In theory, PGA Champions players should have a shelf life. After all, every year there's a new set of 50-year-olds to put pressure on the aging stars.
But 59-year-old Bernhard Langer is showing no signs of slowdown. Langer scorched the field Sunday at the Regions Tradition, shooting a 64 to win his eighth senior major, tying Jack Nicklaus for the most all-time.
Langer did it pretty much the way he always has -- by driving the ball accurately and giving himself lots of birdie chances. He hit 80 percent of his fairways and 85 percent of his greens, and made just four bogeys to go with his 24 birdies.
Top New York teacher Michael Jacobs says Langer's mind is definitely stronger than most, but what he does with his swing is something easier for most players to copy.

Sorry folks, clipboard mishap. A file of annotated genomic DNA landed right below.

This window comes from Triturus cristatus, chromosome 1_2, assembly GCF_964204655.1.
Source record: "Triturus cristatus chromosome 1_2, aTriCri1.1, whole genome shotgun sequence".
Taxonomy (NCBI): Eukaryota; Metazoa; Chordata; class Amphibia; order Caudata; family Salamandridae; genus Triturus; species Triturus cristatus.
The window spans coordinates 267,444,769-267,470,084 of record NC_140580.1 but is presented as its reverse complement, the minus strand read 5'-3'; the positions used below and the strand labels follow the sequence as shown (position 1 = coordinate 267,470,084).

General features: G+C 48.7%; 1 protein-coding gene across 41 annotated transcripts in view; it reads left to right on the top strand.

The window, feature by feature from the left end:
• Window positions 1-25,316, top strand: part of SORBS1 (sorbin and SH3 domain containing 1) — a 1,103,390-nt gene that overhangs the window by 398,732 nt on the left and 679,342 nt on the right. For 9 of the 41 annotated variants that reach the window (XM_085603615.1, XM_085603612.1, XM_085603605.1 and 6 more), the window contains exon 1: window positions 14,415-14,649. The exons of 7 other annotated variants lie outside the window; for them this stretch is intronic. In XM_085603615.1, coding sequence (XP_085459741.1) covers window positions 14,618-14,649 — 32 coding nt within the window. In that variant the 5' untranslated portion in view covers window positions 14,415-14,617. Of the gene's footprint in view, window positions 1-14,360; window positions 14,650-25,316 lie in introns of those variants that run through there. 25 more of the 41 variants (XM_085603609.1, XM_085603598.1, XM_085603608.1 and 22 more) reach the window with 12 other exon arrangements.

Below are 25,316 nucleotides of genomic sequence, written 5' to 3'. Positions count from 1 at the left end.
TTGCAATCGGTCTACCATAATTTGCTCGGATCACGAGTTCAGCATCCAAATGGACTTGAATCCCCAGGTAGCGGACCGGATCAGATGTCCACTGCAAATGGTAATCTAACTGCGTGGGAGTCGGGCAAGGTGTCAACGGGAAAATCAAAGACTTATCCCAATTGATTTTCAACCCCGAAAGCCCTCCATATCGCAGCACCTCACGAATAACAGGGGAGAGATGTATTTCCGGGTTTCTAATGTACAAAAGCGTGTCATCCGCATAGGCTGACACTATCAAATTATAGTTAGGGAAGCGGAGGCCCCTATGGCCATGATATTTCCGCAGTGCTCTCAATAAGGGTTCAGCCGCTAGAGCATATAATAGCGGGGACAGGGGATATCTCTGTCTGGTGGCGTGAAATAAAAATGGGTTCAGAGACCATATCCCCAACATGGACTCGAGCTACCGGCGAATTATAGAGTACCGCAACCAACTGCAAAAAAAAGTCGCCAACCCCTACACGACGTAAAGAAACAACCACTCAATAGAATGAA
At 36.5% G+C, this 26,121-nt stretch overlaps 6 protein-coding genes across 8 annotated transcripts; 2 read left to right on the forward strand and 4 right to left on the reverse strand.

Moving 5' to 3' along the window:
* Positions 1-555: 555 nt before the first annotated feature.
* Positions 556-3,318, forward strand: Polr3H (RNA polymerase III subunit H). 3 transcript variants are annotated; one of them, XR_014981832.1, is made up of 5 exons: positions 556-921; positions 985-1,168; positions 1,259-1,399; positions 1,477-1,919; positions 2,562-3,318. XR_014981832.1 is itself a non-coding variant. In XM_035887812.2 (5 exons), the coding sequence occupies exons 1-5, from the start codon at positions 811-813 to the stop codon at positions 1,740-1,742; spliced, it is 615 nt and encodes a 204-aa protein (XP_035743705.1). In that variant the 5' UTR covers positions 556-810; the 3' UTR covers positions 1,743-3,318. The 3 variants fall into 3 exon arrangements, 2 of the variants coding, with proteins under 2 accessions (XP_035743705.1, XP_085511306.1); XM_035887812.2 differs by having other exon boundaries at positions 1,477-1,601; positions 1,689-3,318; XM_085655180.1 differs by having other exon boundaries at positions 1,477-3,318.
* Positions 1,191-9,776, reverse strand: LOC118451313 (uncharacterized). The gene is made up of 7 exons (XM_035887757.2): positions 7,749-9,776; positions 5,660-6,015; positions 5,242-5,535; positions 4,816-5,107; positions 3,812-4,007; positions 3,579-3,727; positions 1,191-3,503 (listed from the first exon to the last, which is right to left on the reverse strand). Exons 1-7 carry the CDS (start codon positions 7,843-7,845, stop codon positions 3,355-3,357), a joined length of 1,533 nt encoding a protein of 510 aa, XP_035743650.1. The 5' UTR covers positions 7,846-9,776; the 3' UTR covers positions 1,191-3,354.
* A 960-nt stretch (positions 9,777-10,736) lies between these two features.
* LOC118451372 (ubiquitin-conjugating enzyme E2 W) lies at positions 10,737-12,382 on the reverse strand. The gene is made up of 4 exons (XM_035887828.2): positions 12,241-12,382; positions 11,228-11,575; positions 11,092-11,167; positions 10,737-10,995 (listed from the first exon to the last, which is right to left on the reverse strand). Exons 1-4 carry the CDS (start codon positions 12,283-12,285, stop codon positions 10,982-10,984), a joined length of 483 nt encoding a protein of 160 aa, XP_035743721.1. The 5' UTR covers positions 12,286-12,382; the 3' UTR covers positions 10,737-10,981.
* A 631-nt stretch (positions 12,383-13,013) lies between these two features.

"Why is it that some players like Langer, Sam Snead and Tom Watson seem to be able to play forever without getting hurt, and they're always around the leaderboard?" Jacobs says. "I'd argue that it's because they're 'structurally sound.'"
At address, Langer has all of his joints lined up over each other -- shoulders, hips, knees and ankles, says Jacobs.
"He puts the least amount of stress on the muscles around the spine, and he's able to consistently accelerate the joints in sequence." He's in position to do the same thing over and over, without no pain or restriction. "Doing it this way puts the load and stress on your joints--which are designed to handle it -- and not your back, which isn't."
"Centration," as Jacobs calls it, won't make the putts for you, but starting that way will make you more likely to avoid having to add compensations into your swing.
Plus, you'll be way ready for the senior club championship.